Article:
Classic dramatic film achievement routs all
pretenses about the CIA’s criminal conspiracy
Jim Garrison: Could the Mob change the parade route, Bill, or eliminate the protection for the President? Could the Mob send Oswald to Russia and get him back? Could the Mob get the FBI, the CIA, and the Dallas Police to make a mess of the investigation? Could the Mob appoint the Warren Commission to cover it up? Could the Mob wreck the autopsy? Could the Mob influence the national media to go to sleep? And since when has the Mob used anything but .38’s for hits, up close. The Mob wouldn’t have the guts or the power for something of this magnitude. Assassins need payrolls, orders, times, schedules. This was a military-style ambush from start to finish… a coup d’etat with Lyndon Johnson waiting in the wings.
Kevin Costner … Jim Garrison
Tommy Lee Jones … Clay Shaw/Clay Bertrand
Kevin Bacon … Willie O’Keefe
Gary Oldman … Lee Harvey Oswald
Michael Rooker … Bill Broussard
Jack Lemmon … Jack Martin
Laurie Metcalf … Susie Cox
Sissy Spacek … Liz Garrison
Joe Pesci … David Ferrie
John Candy … Dean Andrews
Pruitt Taylor Vince … Lee Bowers
Jay O. Sanders … Lou Ivon
Walter Matthau … Senator Russell Long
Sally Kirkland … Rose Cheramie
Donald Sutherland … X
Edward Asner … Guy Bannister
One of the more powerful scenes in the movie occurs close to the beginning, as New Orleans District Attorney Jim Garrison (Kevin Costner) and his assistant Bill Broussard (Michael Rooker) interview Willie O’Keefe (Kevin Bacon) in the prison yard.
O’Keefe is part of the New Orleans homosexual community, and Garrison is interviewing him regarding his association with international businessman Clay Shaw (Tommy Lee Jones). You’d think a gay man back in the day (when there, like, were no gays) would be sensitive and caring, tolerant of others, sympathetic to the aims of the young president. But he’s a hateful bigot of the worst kind:
Willie O’Keefe: People got to know why he was killed.
Jim Garrison: What I need to know is why. Why are you telling us this?
Willie O’Keefe: Cause that motherfucker Kennedy, stole that motherfuckin’ election, that’s why. Nixon, was gonna be one of the great presidents ’til Kennedy wrecked it up. Got niggas running around askin’ for their damn rights. Why do you think we got all this crime nowadays? He promised those motherfuckers too goddamn much you ask me.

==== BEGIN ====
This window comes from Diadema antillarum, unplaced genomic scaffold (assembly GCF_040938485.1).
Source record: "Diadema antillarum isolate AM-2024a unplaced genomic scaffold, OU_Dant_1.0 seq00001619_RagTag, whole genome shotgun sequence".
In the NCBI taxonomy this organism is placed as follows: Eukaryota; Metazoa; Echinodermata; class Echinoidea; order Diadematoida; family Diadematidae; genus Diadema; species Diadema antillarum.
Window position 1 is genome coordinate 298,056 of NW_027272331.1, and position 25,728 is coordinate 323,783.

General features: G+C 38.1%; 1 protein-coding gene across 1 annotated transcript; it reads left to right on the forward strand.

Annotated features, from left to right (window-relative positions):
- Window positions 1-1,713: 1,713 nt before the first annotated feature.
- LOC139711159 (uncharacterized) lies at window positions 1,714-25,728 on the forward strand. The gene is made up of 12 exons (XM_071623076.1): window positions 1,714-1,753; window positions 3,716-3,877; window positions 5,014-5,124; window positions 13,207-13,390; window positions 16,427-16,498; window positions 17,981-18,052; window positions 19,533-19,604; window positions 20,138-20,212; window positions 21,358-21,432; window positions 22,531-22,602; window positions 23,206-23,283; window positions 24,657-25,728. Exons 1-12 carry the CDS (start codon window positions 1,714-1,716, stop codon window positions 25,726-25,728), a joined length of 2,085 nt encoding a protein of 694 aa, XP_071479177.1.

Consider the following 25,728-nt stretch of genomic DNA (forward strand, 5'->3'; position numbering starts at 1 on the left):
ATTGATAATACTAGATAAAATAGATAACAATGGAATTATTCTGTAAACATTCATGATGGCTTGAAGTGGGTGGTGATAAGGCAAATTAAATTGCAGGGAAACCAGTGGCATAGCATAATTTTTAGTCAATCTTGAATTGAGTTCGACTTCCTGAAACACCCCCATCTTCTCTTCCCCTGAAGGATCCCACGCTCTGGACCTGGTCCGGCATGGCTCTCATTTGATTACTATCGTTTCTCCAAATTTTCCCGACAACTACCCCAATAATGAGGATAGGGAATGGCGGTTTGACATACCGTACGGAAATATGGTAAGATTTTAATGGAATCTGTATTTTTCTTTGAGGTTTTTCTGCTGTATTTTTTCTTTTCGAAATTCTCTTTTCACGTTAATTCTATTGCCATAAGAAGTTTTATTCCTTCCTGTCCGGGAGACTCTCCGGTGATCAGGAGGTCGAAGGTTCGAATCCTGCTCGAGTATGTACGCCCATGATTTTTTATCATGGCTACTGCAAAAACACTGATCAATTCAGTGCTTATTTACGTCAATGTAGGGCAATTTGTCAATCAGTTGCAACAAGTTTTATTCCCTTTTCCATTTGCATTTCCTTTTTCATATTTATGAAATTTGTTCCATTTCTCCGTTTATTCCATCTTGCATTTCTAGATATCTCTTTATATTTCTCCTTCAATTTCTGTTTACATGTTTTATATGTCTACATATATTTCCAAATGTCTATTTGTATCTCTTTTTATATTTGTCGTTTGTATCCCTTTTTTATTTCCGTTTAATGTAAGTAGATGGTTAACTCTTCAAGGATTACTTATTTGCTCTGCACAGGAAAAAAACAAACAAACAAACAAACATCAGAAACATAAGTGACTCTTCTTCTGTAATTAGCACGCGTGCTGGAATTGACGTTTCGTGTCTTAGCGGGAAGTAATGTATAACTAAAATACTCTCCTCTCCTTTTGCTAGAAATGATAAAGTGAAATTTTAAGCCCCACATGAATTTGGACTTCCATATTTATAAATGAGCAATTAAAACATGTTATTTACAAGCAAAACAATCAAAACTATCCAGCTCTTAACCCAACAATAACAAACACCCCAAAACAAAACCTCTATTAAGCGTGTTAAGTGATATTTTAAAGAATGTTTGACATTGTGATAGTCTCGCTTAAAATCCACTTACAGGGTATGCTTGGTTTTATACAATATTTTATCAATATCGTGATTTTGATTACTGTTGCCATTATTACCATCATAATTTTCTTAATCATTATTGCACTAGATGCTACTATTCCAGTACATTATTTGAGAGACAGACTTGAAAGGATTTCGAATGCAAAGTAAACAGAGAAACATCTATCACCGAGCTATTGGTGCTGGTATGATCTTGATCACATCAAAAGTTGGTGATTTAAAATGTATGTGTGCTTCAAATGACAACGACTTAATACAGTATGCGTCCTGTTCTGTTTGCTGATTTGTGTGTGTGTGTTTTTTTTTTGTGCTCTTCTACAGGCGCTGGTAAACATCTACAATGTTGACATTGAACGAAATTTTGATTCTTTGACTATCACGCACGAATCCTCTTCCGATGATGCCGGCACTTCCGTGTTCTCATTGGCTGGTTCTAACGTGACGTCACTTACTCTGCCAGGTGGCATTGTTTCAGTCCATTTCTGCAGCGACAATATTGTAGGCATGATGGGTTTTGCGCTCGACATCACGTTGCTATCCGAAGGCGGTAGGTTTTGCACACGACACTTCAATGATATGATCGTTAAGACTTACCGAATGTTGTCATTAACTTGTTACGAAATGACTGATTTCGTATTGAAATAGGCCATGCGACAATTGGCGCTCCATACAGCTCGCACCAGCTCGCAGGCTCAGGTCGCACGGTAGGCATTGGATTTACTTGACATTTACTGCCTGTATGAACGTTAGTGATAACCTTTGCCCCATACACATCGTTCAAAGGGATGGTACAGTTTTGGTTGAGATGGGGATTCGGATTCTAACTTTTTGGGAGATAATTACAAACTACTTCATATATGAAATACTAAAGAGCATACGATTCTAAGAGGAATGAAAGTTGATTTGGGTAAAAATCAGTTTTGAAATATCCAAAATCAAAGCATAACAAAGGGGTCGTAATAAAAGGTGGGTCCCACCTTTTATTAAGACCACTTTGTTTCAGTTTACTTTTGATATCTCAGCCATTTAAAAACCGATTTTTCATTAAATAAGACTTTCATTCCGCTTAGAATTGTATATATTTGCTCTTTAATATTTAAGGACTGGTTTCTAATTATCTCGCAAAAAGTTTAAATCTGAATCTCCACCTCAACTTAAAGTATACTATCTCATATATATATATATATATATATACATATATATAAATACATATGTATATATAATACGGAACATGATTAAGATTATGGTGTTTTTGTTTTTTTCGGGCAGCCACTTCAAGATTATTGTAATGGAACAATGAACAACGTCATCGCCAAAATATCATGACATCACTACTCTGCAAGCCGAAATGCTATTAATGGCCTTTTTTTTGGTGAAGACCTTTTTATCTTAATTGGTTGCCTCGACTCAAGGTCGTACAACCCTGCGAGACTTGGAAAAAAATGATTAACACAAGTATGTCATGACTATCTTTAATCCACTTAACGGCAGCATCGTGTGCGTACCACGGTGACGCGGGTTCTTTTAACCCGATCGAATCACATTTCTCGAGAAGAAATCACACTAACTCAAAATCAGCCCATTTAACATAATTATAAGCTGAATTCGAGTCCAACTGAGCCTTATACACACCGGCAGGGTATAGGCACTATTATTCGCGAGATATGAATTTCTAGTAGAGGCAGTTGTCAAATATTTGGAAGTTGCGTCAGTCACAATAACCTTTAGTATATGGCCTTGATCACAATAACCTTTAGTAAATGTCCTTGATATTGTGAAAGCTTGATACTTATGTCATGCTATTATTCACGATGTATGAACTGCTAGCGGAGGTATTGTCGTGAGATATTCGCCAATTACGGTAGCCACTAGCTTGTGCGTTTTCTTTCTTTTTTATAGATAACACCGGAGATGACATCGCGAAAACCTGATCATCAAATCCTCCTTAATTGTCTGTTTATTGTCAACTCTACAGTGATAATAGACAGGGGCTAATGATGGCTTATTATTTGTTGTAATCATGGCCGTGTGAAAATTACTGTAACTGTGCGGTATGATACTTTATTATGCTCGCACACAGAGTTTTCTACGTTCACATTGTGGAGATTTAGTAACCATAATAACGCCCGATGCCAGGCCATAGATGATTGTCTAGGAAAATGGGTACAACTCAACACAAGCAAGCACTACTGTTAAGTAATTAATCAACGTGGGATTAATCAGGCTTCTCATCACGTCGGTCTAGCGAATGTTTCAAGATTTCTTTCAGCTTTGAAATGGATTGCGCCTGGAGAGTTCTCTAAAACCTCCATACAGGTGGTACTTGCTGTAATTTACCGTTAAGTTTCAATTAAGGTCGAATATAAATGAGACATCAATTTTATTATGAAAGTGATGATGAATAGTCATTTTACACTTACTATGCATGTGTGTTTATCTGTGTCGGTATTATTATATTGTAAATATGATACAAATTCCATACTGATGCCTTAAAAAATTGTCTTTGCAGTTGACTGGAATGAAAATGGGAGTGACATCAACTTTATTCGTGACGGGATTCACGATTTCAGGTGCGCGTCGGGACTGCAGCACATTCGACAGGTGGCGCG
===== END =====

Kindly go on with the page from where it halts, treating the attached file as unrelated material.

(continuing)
O’Keefe’s mother obviously should have washed his mouth out with soap. In fact, a whole bunch of these guys hanging out with Shaw— who is clearly the money and brains funnel between Washington and the various paramilitary ground operations in Louisiana and Texas—are afflicted with potty mouths: including anti-Castro militia leader David Ferrie (Joe Pesci) and former ONI officer Guy Bannister (Ed Asner).
Pesci and Asner turn in career performances, both as right wing, war-machine-loving, Kennedy-hating schemers. Ferrie is the funniest-looking miniature psycho you ever saw, and Bannister is Halloween scary—an alcoholic General Jack T. Ripper wannabe on steroids.
Lee Oswald (Gary Oldman) is hanging out with this gang of angry lunatics and losers, but he seems far too sane to fit in comfortably. Director Stone dramatizes the behavior of the crazy men based on documentary evidence conveyed in Jim Garrison’s book, On the Trail of the Assassins, and Jim Marrs’ book, Crossfire: The Plot that Killed Kennedy. The would-be assassins’ agents’ activities— where they were and what they were doing—leads to a convincing alternative theory and how Lee Harvey Oswald probably fits into that theory.
Keep in mind epistemologically, to prove a theory—whether an official government theory or an alternative one—one must assemble a “preponderance” of noncontradictory evidence. When that evidence has been integrated into an argument/proposition without any inconsistencies, a theory is said to be proven.
All theories are subject to disproof by a solitary contradictory fact. I.e., when a single substantial piece of evidence contradicts the theory—e.g. of the incapability of Oswald firing three shots in under six seconds from a 6.5 mm manual bolt-action Mannlicher-Carcano rifle with a defective scope, striking a moving target obscured by a tree, the last of the three bullets making a U-turn as the killshot striking Kennedy’s head from the front, esp. when FBI nitrate tests show Oswald had not fired a rifle that day (okay, this is a bunch of facts)—the theory is disproven… to a rational certainty. This is how science (and criminal prosecution) works in a free country.